– S. We’ve been in a pandemic for 2 years now, and I feel that social media is the most important factor revolving around teens’ mental health. Endless scrolling through videos, not leaving the house, and comparing themselves to fake images decreases their mental health and self-esteem. It could also lead to exhaustion, since many, like myself, tend to scroll through posts and watch videos from the evening into the early hours of the morning.
Has the pandemic made a great change in mental health?
– T. I’ve seen many different teens in my school, in stores or just in public who seem to be struggling with mental illness. Signs that I’ve seen are: sitting alone, never smiling, always looking depressed by their body language and facial language and their actions.
Personally, I think that the pandemic has made a great change in teens mental health. There isn’t much to do anymore and it’s a lot harder to socialize. Teens and kids need socialization in their life, or they’ll become more sad and they won’t know how to talk to people.
I think teens nowadays are more scared to reach out and get help, therefore they live with this struggle on a daily basis and nobody may ever know.
– B. Many of my friends went into deep depression during the pandemic, a few of which nearly attempted suicide. I wish I could say I’m surprised by the drastic jump in self harm and suicide rates but I’m not. Kids are always told that they are the future, but little is being done to ensure that they are actually there in the future. Mass education on mental health needs to be achieved or I fear the problem will just get worse.
— S. Not only have I struggled with my mental health, but I also have many peers who struggle as well.
I think the pandemic is one of the catalysts. Because of the pandemic, we were used to hiding behind screens, and not a lot of social interaction. With schools, we usually had shorter school days, and longer times to complete assignments. The tests were open note and work was always posted online. When we all came back to school in August, it was a complete reality shift from the school-at-home, online life we were used to living. With schooling going back into full swing, pressures got greater and school wasn’t so easy anymore. Social anxiety, comparison to peers, and pressure from school became more prevalent. Society expected us to return to a life that we used to have before the pandemic, but we were not accustomed to it.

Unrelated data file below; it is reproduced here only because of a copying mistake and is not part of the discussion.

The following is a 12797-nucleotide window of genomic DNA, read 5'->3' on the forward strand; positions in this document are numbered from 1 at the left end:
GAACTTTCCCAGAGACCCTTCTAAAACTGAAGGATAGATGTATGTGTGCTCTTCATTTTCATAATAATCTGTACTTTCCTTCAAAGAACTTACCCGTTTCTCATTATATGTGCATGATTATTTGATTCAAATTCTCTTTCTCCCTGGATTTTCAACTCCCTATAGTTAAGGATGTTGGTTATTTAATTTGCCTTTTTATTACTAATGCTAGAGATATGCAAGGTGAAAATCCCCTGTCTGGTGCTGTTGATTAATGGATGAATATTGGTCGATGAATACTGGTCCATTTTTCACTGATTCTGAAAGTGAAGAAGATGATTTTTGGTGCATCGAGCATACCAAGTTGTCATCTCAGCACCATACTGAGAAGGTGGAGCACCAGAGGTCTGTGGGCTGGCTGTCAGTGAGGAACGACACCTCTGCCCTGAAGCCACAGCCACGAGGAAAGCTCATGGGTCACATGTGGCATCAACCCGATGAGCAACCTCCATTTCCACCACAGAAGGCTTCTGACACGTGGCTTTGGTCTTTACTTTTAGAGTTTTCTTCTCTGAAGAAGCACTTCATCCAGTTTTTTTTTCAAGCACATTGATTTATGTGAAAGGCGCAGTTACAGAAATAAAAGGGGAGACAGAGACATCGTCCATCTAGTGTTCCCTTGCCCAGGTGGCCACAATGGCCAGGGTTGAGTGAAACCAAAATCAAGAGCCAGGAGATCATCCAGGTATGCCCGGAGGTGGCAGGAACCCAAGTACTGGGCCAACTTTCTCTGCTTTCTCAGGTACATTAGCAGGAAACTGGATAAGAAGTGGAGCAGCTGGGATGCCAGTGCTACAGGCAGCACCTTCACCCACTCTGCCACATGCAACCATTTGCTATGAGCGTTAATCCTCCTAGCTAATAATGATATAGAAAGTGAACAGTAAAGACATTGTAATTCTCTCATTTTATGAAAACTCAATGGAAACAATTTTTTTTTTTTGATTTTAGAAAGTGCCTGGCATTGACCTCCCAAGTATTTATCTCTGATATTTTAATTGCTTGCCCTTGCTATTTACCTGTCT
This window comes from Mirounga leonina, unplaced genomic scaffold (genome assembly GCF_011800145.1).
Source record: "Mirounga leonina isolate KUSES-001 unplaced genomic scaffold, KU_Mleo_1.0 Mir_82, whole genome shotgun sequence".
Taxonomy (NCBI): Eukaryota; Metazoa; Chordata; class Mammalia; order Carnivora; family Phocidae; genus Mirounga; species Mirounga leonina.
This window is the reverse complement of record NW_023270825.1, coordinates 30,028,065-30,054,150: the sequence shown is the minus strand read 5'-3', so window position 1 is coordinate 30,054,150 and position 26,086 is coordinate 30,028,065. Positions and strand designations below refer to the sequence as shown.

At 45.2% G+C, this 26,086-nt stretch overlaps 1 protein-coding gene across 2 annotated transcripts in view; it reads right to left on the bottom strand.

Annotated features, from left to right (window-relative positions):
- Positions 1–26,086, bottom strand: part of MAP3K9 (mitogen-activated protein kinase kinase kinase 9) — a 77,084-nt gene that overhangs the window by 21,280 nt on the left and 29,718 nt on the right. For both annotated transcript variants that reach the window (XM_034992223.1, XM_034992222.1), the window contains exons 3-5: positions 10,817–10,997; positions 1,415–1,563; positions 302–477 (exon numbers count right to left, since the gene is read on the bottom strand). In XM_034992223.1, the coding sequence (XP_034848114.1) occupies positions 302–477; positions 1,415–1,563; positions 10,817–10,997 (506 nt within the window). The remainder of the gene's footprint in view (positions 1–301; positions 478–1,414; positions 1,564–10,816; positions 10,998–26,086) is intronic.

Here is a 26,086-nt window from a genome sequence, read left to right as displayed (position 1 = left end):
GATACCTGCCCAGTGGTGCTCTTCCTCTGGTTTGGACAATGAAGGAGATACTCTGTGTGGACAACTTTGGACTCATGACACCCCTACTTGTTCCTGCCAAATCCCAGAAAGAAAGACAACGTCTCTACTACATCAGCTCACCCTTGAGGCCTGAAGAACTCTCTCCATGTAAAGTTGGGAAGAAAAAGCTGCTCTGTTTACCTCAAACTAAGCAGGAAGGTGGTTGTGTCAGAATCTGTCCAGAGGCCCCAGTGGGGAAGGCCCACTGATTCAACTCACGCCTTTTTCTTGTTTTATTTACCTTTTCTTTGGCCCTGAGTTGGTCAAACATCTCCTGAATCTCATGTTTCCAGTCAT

– E. This year is many students’ first full year back from quarantine, and for some, it is their first year of high school or their senior year. These times in our lives would be very stressful under normal circumstances, but what we are experiencing now, all these things just pile on to the pile of stress that we experience as teenagers who are still finding themselves. To be honest, I have not found a way to cope with anxiety, stress, depression, or any other challenges I face. When I experience these things, I’m at a loss for what to do, so then it just gets bottled up and who knows what will happen when I can’t hold it in anymore and snap.
What techniques do you use to improve your mental health?
– M. I often find myself stressed or anxious about a variety of different things, and I am yet to find a perfect solution to ease the stress. While the internet can provide intricate ideas and activities to help ease your mental health, I tend to stray toward the simpler things. Sometimes getting out of my room and going outside for even just 5 minutes or grabbing a healthy and fulfilling snack is beneficial to my mental health. Often time talking through worries with a trusted adult or friend helps to look at the big picture, and most of the time I realize that what I am worried about is not as big or important as I made it out to be. Overall, I use many techniques to improve my mental health, including getting fresh air and a snack or talking with someone I trust.
– Z. When I get stressed in school, I like to take a few slow breaths. I also would close my eyes and think about something I like. When I get anxiety, it takes a little more to get over it. I personally like to do the 5-4-3-2-1-coping method. It’s basically acknowledging things in the room that you can touch, see, hear, smell, and feel. It’s so I can ground myself and feel better about the environment I’m in. When I’m home, the thing I do the most is listening to music. Music is so important to me. It lets me go into this whole different world and stop thinking about reality. Sometimes I lay down and listen to music. Or I need to move and I play music that I can dance and jump to.
— G. When I am stressed or anxious, I will just do whatever is stressing me out. Like if I have an essay due, I’ll just do the essay. But if it’s something like a job interview. I will just make sure I’m as prepared as I can be. Sometimes when I’m about to go to sleep I just become anxious for absolutely no reason. When that happens, I will listen to a guided meditation, or just think about something else. To keep my mental health good, I like to wake up early in the morning and go for walks at 4am. It is actually quite relaxing. I also like to keep a clean room and keep all my work done.
By Gilbert Castro | ENC News